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141_Chapter_14_Lecture_Outline - CHAPTER 14 BRIEF CHAPTER...

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CHAPTER 14 BRIEF CHAPTER OUTLINE Market Structure in an Oligopoly p. 284 Oligopoly Models p. 287 The Collusion Model The Price-Leadership Model The Cournot Model Game Theory p. 290 Repeated Games A Game with Many Players: Collective Action Can Be Blocked by a Prisoner’s Dilemma Oligopoly and Economic Performance p. 297 Industrial Concentration and Technological Change The Role of Government p. 298 Regulation of Mergers A Proper Role? DETAILED CHAPTER OUTLINE I. Introduction, pages 283-284 A. Most industries in the United States fall between the two extremes of perfect competition and monopoly. B. This chapter discusses oligopoly , a form of industry (market) structure characterized by a few dominant firms. Products may be homogenous or differentiated. C. Chapter 15 covers monopolistic competition. II. Market Structure in an Oligopoly, pages 284-287 A. This is an industry dominated by a few firms that, because of their sizes, are large enough to influence the market price. In some oligopoly markets products are differentiated; in others they are nearly homogeneous. Some markets have only a few firms (a concentrated industry), whereas others have many firms but a few large ones dominate. A complex interdependence exists among firms in these industries; the behavior of any one firm depends on the reactions it expects from the others. B. Michael Porter’s Five Forces model helps us understand the five competitive forces that determine the level of competition and profitability in an industry. Figure 14.1 (following) is the standard presentation of Porter’s model. 1. The center box of the figure focuses on the competition among the existing firms in the industry. In the competitive market, that box is so full of competitors that no individual firm needs to think strategically about any other individual firm. In the case of monopoly, the center box has only one firm. In an oligopoly, there 163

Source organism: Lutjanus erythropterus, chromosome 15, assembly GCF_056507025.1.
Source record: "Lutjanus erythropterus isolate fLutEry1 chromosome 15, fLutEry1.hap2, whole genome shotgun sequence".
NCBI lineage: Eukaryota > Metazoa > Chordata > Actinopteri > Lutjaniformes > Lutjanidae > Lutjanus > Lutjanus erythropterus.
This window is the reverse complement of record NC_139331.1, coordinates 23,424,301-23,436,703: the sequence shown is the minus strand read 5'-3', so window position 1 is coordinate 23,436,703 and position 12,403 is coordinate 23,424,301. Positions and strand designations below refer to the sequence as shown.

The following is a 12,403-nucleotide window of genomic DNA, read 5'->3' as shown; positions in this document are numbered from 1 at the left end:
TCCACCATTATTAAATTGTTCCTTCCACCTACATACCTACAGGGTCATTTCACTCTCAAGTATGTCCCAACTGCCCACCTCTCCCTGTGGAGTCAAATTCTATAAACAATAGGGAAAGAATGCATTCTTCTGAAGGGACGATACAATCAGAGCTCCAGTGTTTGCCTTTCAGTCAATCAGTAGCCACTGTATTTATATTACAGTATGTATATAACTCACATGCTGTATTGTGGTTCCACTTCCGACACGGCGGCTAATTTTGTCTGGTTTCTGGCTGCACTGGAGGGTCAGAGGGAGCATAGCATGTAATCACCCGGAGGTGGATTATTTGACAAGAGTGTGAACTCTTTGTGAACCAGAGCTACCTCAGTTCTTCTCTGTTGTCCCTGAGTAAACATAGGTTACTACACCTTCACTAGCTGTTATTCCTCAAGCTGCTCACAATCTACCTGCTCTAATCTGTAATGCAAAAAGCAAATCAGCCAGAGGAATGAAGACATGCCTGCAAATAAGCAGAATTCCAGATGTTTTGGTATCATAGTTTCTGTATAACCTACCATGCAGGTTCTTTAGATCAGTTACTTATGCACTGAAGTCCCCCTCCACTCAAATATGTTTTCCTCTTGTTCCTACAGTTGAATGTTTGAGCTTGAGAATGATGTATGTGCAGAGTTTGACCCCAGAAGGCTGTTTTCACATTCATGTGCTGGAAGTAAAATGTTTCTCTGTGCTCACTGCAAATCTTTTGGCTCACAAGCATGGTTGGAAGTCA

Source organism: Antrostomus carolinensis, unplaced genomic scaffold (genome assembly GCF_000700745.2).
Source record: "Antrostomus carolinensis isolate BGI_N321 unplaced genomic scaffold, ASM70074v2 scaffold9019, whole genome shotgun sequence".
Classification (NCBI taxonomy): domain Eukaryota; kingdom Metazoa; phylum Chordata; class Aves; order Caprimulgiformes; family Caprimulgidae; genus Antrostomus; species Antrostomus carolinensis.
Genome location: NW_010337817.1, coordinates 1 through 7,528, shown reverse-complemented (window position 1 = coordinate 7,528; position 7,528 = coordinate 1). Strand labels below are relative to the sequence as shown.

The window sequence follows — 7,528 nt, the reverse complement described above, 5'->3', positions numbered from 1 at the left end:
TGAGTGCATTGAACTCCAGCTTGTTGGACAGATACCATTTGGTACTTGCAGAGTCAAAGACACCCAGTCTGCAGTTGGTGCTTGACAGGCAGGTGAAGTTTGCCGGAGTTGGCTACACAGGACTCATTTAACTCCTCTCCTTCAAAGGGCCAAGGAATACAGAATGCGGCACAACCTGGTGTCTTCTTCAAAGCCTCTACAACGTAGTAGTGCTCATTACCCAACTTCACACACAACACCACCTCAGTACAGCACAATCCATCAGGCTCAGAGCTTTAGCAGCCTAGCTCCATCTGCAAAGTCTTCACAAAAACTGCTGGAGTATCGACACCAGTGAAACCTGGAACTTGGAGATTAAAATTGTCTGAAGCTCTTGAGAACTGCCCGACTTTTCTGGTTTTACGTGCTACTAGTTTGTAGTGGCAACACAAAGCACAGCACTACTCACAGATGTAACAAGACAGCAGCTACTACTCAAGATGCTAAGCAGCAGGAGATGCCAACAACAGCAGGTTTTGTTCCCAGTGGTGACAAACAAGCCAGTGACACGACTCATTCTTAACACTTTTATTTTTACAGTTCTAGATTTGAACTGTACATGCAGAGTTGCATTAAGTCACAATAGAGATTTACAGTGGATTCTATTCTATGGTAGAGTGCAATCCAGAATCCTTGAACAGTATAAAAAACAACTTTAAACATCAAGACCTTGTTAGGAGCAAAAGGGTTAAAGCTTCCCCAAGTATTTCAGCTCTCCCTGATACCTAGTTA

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164   Principles of Microeconomics are a small number of firms and each of those firms will spend time thinking about how it can best compete against the other firms. 2. Consider the firms currently in the industry. How competitive is an industry likely to be? a. One important structural feature is the number and size distribution of those firms. Do the top two firms have 90 percent of the market or only 20 percent? Is there one very large firm and a few smaller competitors, or are firms similar in size? b. Economists use a concentration ratio , the share of industry output in sales or employment accounted for by the top firms. The common concentration ratios are the sums of the market shares of the four largest firms and the eight largest firms.
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